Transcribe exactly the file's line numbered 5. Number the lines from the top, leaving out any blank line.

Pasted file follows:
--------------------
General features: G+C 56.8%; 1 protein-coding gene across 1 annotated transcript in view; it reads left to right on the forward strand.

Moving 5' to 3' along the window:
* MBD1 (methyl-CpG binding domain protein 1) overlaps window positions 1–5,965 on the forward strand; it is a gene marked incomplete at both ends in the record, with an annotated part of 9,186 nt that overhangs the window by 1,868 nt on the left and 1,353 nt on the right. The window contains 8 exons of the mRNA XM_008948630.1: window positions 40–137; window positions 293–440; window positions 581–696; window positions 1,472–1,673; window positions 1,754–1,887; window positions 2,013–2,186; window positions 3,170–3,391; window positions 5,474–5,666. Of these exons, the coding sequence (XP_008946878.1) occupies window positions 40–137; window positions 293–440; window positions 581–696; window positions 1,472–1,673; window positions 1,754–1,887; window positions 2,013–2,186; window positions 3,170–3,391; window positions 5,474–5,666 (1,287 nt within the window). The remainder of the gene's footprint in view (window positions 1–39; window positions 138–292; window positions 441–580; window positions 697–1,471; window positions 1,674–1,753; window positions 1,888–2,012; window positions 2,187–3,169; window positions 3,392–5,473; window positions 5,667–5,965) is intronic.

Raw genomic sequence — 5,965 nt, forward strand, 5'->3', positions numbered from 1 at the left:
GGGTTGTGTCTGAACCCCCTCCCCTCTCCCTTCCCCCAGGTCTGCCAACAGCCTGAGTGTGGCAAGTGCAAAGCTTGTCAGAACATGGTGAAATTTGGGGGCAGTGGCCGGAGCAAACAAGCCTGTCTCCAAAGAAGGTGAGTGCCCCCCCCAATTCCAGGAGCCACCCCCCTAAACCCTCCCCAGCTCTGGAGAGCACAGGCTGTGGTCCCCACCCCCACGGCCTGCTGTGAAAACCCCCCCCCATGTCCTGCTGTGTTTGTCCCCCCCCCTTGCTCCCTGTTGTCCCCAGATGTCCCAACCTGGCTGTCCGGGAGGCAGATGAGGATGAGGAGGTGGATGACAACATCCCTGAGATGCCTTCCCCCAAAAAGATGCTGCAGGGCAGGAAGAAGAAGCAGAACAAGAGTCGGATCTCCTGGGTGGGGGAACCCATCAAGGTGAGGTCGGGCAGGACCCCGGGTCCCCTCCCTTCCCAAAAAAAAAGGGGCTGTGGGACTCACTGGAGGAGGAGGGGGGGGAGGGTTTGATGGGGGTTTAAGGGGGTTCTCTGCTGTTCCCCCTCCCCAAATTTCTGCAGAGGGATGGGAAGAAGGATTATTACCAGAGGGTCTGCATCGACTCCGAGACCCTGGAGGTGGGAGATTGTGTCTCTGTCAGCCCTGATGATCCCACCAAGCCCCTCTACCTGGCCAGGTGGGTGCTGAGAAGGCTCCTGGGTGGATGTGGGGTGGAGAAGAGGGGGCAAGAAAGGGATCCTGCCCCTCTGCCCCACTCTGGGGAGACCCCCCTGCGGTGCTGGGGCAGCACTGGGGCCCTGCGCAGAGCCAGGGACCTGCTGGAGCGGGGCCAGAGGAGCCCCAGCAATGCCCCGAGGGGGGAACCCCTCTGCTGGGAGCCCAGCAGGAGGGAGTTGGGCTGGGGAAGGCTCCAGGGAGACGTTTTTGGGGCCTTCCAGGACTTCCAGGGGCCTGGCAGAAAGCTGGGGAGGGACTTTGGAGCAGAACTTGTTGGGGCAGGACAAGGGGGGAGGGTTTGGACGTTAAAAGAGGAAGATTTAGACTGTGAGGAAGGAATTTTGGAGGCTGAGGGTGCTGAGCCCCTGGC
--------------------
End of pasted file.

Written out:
GGGTTGTGTCTGAACCCCCTCCCCTCTCCCTTCCCCCAGGTCTGCCAACAGCCTGAGTGTGGCAAGTGCAAAGCTTGTCAGAACATGGTGAAATTTGGGGGCAGTGGCCGGAGCAAACAAGCCTGTCTCCAAAGAAGGTGAGTGCCCCCCCCAATTCCAGGAGCCACCCCCCTAAACCCTCCCCAGCTCTGGAGAGCACAGGCTGTGGTCCCCACCCCCACGGCCTGCTGTGAAAACCCCCCCCCATGTCCTGCTGTGTTTGTCCCCCCCCCTTGCTCCCTGTTGTCCCCAGATGTCCCAACCTGGCTGTCCGGGAGGCAGATGAGGATGAGGAGGTGGATGACAACATCCCTGAGATGCCTTCCCCCAAAAAGATGCTGCAGGGCAGGAAGAAGAAGCAGAACAAGAGTCGGATCTCCTGGGTGGGGGAACCCATCAAGGTGAGGTCGGGCAGGACCCCGGGTCCCCTCCCTTCCCAAAAAAAAAGGGGCTGTGGGACTCACTGGAGGAGGAGGGGGGGGAGGGTTTGATGGGGGTTTAAGGGGGTTCTCTGCTGTTCCCCCTCCCCAAATTTCTGCAGAGGGATGGGAAGAAGGATTATTACCAGAGGGTCTGCATCGACTCCGAGACCCTGGAGGTGGGAGATTGTGTCTCTGTCAGCCCTGATGATCCCACCAAGCCCCTCTACCTGGCCAGGTGGGTGCTGAGAAGGCTCCTGGGTGGATGTGGGGTGGAGAAGAGGGGGCAAGAAAGGGATCCTGCCCCTCTGCCCCACTCTGGGGAGACCCCCCTGCGGTGCTGGGGCAGCACTGGGGCCCTGCGCAGAGCCAGGGACCTGCTGGAGCGGGGCCAGAGGAGCCCCAGCAATGCCCCGAGGGGGGAACCCCTCTGCTGGGAGCCCAGCAGGAGGGAGTTGGGCTGGGGAAGGCTCCAGGGAGACGTTTTTGGGGCCTTCCAGGACTTCCAGGGGCCTGGCAGAAAGCTGGGGAGGGACTTTGGAGCAGAACTTGTTGGGGCAGGACAAGGGGGGAGGGTTTGGACGTTAAAAGAGGAAGATTTAGACTGTGAGGAAGGAATTTTGGAGGCTGAGGGTGCTGAGCCCCTGGC